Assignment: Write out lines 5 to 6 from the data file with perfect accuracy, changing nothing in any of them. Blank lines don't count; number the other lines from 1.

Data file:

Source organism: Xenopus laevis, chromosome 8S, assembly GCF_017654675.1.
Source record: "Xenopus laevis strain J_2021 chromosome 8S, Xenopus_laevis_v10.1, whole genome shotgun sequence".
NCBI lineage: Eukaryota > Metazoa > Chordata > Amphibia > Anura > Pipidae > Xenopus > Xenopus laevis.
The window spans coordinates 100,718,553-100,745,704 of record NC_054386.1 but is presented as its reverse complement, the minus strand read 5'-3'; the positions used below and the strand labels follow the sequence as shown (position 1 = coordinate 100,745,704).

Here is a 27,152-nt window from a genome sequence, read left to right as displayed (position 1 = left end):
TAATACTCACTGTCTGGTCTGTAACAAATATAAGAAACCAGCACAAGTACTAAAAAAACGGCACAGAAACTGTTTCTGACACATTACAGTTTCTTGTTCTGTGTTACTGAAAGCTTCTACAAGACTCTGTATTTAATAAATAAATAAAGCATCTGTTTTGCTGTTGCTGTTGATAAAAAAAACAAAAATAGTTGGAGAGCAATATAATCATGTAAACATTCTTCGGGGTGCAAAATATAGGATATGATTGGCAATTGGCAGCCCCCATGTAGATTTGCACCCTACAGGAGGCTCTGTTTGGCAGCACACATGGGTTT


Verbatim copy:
Here is a 27,152-nt window from a genome sequence, read left to right as displayed (position 1 = left end):
TAATACTCACTGTCTGGTCTGTAACAAATATAAGAAACCAGCACAAGTACTAAAAAAACGGCACAGAAACTGTTTCTGACACATTACAGTTTCTTGTTCTGTGTTACTGAAAGCTTCTACAAGACTCTGTATTTAATAAATAAATAAAGCATCTGTTTTGCTGTTGCTGTTGATAAAAAAAACAAAAATAGTTGGAGAGCAATATAATCATGTAAACATTCTTCGGGGTGCAAAATATAGGATATGATTGGCAATTGGCAGCCCCCATGTAGATTTGCACCCTACAGGAGGCTCTGTTTGGCAGCACACATGGGTTT